Cultural Projects

Preserving the culture and traditions of the indigenous Himalayan people

Tengboche Monastery

Tengboche is one of the most sacred monasteries in the Sherpa community and thus is the spiritual and cultural center of the Khumbu region. It is surrounded by Mt. Everest, Mt. Lhotse, Mt. Nuptse, Mt. Ama Dablam, Mt. Tamserku, Mt. Kangtega, Mt. Kwangde, and Tawoche. It is the gateway to Mount Everest at a height of 3,800m.

Completed wall paintings at Tegboche monastery

Project 1: Restoration of Buddhist Art: Tragically in 1989, Tengboche Monastery was completely burned down due to electrical mishap.  With donations from the Sir Edmund Hillary Foundation, the Himalayan Trust, the American Himalayan Heritage Foundation and other donors, the Monastery was rebuilt and opened in 1993.  Although the monastery structures, as well as interior of the main rooms and quarters have been rebuilt, there are still several rooms which have not been completed.  Mrs. Phurba Sherpa has provided funding for the religious painting of the Guru Rimpoche room of the Monastery.  The project was completed in September 2008, and ceremonies consecrating the new room was done by the abbot Tengboche Rinpoche himself.

Summer 2009, the Tengboche Kani (Gate) nears completion

Project 2: Rebuilding the Entrance Gate : Every village in the Himalayan region has a religious entrance gate to welcome guests and to ward off evil spirits and bad luck.  The gateway into Tengboche is particularly important with thousands of visitors from all around the world passing through each year, as it is half way to Mt. Everest base camp.  The Tengboche entrance gate was built around the 1940s, or earlier.  The traditional slate roofing and the mud walls of the entrance gate has been worn down by weather and age, and is in bad condition.  The religious and cultural paintings inside the gateway have also deteriorated due to leaks in the roof.  As a cultural restoration project, the Greater Himalayas Foundation funded the entire rebuilding of a new entrance gate to Tengboche.  It was designed by a traditional artist, and overseen by a monk from the Monastery.  The gateway also serves as a memorial to Mingma in memory of his contribution to Sagamartha (Everest) National Park and his dedication to the Sherpa people.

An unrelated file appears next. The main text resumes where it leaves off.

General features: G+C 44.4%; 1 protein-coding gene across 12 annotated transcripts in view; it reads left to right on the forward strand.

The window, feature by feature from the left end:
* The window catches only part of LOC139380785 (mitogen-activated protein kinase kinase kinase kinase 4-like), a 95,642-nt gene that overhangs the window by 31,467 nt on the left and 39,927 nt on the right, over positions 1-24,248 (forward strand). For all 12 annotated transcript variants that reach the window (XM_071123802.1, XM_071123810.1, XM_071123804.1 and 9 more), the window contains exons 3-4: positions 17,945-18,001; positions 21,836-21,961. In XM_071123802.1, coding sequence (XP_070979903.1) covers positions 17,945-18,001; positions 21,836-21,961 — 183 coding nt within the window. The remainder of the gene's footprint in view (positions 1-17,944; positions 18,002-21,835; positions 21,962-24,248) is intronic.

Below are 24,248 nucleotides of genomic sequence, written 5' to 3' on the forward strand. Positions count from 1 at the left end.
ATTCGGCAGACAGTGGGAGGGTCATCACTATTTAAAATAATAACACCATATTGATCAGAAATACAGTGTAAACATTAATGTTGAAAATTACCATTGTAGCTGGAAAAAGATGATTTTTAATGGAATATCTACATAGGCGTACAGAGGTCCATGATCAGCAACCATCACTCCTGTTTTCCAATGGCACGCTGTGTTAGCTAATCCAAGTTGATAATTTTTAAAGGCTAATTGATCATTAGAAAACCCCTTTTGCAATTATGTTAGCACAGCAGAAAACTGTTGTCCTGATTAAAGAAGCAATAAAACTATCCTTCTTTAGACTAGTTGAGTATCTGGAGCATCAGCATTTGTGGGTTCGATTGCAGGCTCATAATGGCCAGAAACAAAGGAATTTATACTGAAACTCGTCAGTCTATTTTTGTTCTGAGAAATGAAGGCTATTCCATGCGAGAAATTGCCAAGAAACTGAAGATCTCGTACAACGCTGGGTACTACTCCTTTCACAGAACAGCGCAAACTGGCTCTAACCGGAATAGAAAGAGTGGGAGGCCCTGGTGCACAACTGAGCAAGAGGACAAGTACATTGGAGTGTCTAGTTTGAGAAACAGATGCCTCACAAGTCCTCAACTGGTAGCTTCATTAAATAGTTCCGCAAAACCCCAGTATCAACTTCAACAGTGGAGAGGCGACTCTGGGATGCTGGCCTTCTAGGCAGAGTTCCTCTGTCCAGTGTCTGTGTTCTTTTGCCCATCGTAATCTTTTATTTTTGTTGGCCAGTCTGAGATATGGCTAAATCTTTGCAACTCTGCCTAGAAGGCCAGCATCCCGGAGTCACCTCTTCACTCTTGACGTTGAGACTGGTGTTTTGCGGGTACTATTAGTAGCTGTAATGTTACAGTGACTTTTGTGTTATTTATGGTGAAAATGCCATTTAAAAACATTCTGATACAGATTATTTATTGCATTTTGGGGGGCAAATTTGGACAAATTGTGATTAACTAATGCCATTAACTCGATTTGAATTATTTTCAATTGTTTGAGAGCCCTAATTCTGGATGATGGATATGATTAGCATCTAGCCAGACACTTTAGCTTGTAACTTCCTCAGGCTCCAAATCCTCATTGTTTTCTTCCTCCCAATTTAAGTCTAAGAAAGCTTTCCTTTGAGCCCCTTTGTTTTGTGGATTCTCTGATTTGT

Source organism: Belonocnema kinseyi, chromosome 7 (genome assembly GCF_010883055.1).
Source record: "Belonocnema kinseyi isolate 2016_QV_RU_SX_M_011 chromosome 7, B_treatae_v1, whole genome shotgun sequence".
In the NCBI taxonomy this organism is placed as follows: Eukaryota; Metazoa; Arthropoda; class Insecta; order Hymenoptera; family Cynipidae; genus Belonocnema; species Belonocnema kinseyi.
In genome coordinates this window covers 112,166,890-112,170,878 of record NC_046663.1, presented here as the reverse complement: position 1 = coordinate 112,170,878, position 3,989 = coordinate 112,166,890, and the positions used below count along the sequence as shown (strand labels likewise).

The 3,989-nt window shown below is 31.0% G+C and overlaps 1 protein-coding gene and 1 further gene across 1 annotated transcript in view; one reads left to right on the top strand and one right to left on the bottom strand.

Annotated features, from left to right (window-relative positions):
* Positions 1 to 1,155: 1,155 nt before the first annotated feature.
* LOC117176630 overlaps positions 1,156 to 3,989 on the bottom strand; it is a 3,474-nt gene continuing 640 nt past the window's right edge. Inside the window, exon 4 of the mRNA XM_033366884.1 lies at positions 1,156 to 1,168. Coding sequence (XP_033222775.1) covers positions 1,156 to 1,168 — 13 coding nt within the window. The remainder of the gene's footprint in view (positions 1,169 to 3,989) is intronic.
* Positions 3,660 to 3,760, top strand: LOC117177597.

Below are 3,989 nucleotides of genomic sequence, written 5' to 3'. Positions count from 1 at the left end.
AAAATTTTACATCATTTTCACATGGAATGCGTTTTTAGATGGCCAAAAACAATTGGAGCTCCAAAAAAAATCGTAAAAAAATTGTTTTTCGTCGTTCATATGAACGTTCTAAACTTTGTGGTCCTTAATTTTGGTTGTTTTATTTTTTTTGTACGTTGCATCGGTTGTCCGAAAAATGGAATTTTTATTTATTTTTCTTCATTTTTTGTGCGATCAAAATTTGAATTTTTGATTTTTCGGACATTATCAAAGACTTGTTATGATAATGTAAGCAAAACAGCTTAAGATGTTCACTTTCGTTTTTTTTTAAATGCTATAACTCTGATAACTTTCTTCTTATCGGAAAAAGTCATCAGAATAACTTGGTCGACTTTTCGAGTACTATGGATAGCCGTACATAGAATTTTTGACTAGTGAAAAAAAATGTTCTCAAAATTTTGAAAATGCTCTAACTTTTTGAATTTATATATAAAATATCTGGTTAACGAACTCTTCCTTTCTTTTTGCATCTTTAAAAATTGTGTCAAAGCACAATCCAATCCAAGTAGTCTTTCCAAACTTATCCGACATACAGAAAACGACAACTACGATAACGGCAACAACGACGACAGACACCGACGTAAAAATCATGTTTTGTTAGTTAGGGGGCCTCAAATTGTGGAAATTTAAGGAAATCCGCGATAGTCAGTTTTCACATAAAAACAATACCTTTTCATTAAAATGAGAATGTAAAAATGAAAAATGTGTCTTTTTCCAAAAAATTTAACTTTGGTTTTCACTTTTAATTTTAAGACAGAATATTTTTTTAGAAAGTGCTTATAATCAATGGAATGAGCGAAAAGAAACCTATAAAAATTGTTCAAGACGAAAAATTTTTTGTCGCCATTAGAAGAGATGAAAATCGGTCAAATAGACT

For more picture of Tengboche Gate, Go Here

Phortse Village Gomba

The Phortse Gomba sits on the top of the village.

Phortse is a small and culturally well preserved village, and one of the most remote areas in the Khumbu valley. A British gentleman helped raise funds to build the village a gomba (small monastery), and the villagers themselves provided the labor work.  In October 2006 after the tragedy, Phurba visited several villages in the Khumbu region.  When she met the villagers in Phortse, their first request was to help fund for artwork inside the Monastery.  The villagers asserted that they are more than willing and dedicated to do any of the labor work in building and setting up the monastery, but said they have neither the skills nor the funds for the religious artworks.  With such a touching proposal, Phurba agreed to personally fund this project through the Greater Himalayas Foundation.  The paintings were started in Spring 2008 by skilled Buddhist artists and completed by the end of 2009.

For more pictures of Phortse, Go Here


Khunde Mani wall & Memorial Chorten

The completed memorial chorten sits between Khumjung and Khunde

Mingma was born and spent his childhood years in the village of Kunde, in the Khumbu region.  As a memorial for Mingma, a small chorten was constructed along the path between Khumjung to Kunde.  The memorial chorten was completely funded by Phurba Sherpa. A chorten is a very old architectural and sculptural form of art, religion, and culture.  Its’ structural designs symbolize nature’s elements – earth, water, wind, and fire.  The very top of the chorten is capped by a sun and moon, representing truth.  Chortens are built with the belief that they will benefit all sentient beings, including nature.  The presence of a chorten is also believed to foster harmony, peace, and well being. Alongside the chorten, we restored old mani walls.  Mani walls are made of slate stones/rocks with Tibetan inscriptions.  The mani stones in Khunde date back to the 1600s, and were voluntarily hand carved by local community members. The chorten was completed and consecrated in fall 2008.